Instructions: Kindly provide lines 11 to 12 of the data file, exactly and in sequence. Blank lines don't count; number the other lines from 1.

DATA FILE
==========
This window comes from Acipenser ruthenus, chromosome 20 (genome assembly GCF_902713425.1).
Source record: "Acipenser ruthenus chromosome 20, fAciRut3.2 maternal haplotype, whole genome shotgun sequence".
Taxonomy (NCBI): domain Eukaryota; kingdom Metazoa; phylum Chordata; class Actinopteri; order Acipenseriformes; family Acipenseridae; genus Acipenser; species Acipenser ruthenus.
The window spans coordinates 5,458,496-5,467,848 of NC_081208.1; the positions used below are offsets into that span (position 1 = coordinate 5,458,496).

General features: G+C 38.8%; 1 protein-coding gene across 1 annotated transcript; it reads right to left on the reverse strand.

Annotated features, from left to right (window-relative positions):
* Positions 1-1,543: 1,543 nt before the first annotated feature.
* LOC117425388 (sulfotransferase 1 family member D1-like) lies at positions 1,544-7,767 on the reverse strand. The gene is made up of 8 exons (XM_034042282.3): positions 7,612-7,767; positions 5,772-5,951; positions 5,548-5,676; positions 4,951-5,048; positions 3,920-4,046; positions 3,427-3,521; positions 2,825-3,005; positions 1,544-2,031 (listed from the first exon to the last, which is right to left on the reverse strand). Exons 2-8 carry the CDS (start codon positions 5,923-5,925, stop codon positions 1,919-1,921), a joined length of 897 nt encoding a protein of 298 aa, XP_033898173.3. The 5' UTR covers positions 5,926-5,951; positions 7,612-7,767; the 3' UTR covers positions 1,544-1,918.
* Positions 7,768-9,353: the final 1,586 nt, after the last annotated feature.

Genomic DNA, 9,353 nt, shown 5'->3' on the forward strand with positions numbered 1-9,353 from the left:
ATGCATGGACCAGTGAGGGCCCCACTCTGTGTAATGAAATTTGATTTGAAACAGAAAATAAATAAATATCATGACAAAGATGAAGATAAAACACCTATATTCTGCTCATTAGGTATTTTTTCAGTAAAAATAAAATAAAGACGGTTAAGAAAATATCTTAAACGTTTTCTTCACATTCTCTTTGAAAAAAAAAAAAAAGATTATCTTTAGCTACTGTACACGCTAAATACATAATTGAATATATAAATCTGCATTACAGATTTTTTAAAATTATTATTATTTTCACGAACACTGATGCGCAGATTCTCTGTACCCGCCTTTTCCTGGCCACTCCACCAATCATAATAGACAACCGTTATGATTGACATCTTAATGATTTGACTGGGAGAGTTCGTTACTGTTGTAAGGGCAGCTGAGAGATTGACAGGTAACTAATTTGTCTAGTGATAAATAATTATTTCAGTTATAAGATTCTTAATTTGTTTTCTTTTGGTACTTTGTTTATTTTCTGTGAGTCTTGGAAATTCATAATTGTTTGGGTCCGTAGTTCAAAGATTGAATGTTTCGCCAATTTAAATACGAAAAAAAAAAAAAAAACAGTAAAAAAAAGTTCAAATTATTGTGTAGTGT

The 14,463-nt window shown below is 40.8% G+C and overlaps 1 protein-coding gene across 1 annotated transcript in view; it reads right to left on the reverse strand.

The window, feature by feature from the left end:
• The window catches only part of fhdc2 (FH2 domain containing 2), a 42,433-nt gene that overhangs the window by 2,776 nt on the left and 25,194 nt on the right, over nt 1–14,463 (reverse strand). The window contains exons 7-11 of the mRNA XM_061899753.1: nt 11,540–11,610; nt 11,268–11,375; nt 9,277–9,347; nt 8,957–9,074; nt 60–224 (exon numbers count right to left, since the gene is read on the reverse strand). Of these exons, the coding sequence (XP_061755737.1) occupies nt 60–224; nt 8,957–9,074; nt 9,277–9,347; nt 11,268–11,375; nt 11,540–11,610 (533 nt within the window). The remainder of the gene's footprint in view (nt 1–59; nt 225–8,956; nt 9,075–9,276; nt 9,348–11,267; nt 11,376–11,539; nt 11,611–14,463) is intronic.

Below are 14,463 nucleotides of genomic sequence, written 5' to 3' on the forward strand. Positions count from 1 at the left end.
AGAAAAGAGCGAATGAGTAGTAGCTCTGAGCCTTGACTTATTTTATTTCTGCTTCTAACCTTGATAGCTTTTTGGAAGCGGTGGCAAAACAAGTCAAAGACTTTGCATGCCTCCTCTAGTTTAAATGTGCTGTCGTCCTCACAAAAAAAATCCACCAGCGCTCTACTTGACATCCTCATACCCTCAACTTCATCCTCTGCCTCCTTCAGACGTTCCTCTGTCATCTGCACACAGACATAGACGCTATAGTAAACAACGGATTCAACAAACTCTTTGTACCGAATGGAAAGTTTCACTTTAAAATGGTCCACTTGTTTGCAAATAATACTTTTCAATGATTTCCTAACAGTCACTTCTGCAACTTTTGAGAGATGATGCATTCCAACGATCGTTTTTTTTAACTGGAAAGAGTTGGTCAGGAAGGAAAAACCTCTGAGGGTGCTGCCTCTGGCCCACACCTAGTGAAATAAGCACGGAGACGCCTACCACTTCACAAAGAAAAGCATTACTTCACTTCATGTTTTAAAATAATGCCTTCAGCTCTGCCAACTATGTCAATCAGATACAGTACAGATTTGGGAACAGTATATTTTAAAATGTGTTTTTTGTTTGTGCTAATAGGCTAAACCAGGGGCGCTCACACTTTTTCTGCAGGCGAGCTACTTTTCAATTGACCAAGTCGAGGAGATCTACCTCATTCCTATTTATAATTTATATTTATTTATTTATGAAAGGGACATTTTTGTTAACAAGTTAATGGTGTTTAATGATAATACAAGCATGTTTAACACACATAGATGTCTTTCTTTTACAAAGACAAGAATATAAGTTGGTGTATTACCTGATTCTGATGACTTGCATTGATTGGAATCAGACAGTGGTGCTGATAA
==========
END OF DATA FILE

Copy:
ATGCATGGACCAGTGAGGGCCCCACTCTGTGTAATGAAATTTGATTTGAAACAGAAAATAAATAAATATCATGACAAAGATGAAGATAAAACACCTATATTCTGCTCATTAGGTATTTTTTCAGTAAAAATAAAATAAAGACGGTTAAGAAAATATCTTAAACGTTTTCTTCACATTCTCTTTGAAAAAAAAAAAAAAGATTATCTTTAGCTACTGTACACGCTAAATACATAATTGAATATATAAATCTGCATTACAGATTTTTTAAAATTATTATTATTTTCACGAACACTGATGCGCAGATTCTCTGTACCCGCCTTTTCCTGGCCACTCCACCAATCATAATAGACAACCGTTATGATTGACATCTTAATGATTTGACTGGGAGAGTTCGTTACTGTTGTAAGGGCAGCTGAGAGATTGACAGGTAACTAATTTGTCTAGTGATAAATAATTATTTCAGTTATAAGATTCTTAATTTGTTTTCTTTTGGTACTTTGTTTATTTTCTGTGAGTCTTGGAAATTCATAATTGTTTGGGTCCGTAGTTCAAAGATTGAATGTTTCGCCAATTTAAATACGAAAAAAAAAAAAAAAACAGTAAAAAAAAGTTCAAATTATTGTGTAGTGT

The 14,463-nt window shown below is 40.8% G+C and overlaps 1 protein-coding gene across 1 annotated transcript in view; it reads right to left on the reverse strand.